An Adaptive Variable Suspension (AVS) supplements the vehicle's double wishbone front/solid axle rear suspension setup. In any of four driver-selectable modes ranging from Comfort to Sport, AVS automatically adjusts the damping of the shock absorbers in response to road conditions, driving style and vehicle load. So what does this amount to on public roads? Well, the emphasis is always on providing a plush, Lexus-smooth ride. However, we found that it was preferable to veer toward maximum "Comfort" when driving with a full load of passengers and toward "Sport" for better control of body lean when driving with a measure of gusto on two-lane roads. For daily commutes, we usually picked out one of the in-between settings.

In keeping with traditional Lexus dynamics, the steering is light yet progressive — the wheel firms up just enough at higher speeds for confident highway travel. Braking is provided by a large four-wheel disc setup (13.3-inch rotors in front, 12.3 in the rear) supplemented by ABS, BrakeAssist and Electronic Brakeforce Distribution. Stopping action is refined and confident for a vehicle of 4,700 pounds; our test GX posted a braking distance of 130 feet from 60 mph. Seventeen-inch wheels and 265/65R17 tires (Bridgestone Dueler H/Ts, in this case) are standard. Also included is stability control (VSC), which applies corrective measures using the brakes and throttle should the car's path conflict with the driver's steering input. Lexus has not provided a defeat button for VSC in the GX 470, a fact that will be of little concern for most drivers. If you tend to drive aggressively, though, be forewarned.

Overall, the GX is a docile, easy-to-handle vehicle on pavement: If it were our choice, we might go with a 4Runner equipped with Toyota's X-REAS shock absorbers for its tighter handling around corners, but if comfort is your thing, you'll want the Lexus.

If you venture off-road, as we did, you'll also become acquainted with several other bits of technology — a four-wheel traction control system (A-TRAC) that brakes individual wheels to combat slippage, thereby allowing side-to-side transfers of engine torque; a downhill assist system (DAC), which uses the brakes and electronic throttle control to help drivers maintain a slow, controlled pace down particularly fearsome hillsides; and Hill-start Assist Control (HAC), which prevents the GX 470 from sliding backward in the tenuous interim period between letting off the brakes and applying the throttle on steep ascents. Beyond that, an adjustable rear air suspension provides 1.6 inches of extra clearance in the "high" setting, as well as a better departure angle. (There is a "normal" mode for regular driving, while a "low" setting allows the GX to kneel 1.2 inches for easier cargo loading.)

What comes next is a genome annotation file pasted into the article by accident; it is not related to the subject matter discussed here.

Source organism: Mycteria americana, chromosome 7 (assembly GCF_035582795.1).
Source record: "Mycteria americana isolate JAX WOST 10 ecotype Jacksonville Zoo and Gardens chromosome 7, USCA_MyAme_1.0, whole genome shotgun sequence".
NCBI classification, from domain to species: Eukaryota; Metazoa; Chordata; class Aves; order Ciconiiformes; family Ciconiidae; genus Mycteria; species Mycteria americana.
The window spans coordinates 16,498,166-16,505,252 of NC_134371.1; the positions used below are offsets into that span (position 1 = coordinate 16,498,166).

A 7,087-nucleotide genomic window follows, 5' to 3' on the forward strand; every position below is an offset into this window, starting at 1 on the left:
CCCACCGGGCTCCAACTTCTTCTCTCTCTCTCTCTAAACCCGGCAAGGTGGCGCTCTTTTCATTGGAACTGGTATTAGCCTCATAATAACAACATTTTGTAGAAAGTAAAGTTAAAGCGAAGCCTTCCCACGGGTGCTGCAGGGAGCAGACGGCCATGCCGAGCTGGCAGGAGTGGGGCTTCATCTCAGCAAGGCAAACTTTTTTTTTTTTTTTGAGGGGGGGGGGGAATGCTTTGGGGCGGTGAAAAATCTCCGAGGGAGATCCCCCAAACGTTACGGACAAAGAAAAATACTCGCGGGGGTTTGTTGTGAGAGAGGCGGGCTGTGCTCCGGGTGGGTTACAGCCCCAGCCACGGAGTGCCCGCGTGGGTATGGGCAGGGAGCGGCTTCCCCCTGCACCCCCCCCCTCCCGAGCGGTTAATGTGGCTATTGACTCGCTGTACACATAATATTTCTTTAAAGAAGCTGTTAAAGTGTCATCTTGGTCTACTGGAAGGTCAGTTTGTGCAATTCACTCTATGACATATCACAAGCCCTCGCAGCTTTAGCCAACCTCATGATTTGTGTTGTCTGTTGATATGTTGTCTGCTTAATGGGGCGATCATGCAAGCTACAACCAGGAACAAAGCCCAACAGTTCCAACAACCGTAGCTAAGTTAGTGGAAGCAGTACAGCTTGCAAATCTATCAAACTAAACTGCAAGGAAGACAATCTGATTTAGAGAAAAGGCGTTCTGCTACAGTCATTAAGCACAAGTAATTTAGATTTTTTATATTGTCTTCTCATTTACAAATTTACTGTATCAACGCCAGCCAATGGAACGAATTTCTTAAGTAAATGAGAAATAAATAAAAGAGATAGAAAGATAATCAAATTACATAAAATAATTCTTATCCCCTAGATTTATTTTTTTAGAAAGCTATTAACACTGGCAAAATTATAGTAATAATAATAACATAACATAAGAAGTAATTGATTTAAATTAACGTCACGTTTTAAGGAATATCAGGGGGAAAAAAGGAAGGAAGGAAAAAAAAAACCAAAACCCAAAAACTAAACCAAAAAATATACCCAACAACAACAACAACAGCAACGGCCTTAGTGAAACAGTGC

Our off-roading trip allowed us to make use of all these systems, as we gave the GX 470 the task of descending a steep, rutted, rocky slope and then climbing back to the top. It all worked perfectly, which allowed a novice off-roader to concentrate on finding the best path for the tires amidst all the ruts and rocks. And although the sport-ute's 8.3 inches of ground clearance aren't a lot for a truck-based vehicle, generous suspension travel prevented it from bottoming out. However, the more expert off-roaders on our staff have found the GX's undefeatable traction and stability control systems to be a source of irritation as their constant battle against wheel slippage prohibits sliding through turns. So to the handful of readers planning to hit the trails every weekend, keep that in mind.

What's left to discuss? Safety features to protect you and your loved ones? Well, the Lexus has you mostly covered there. Along with the federally mandated stuff, you get side-impact airbags for front occupants and side curtain airbags for the first and second rows. The third-row seat is of course optional, and side curtain bags that span all three rows are hard to come by — the Volvo XC90 is the only SUV we know of that has full-length coverage. The GX 470 has not yet been crash tested.

It was hard for us to find fault with the GX. Among luxury midsize SUVs, this newcomer's strengths are many while its shortcomings are few. Certainly, it will cost you plenty to buy and, like all truck-based SUVs, it will cost you plenty at the gas station — money that might be difficult to justify if you don't need all of its capability. But for those of you who have spent the last couple years scouring the classifieds for used LX 470s and Land Cruisers with low miles, here's your vehicle.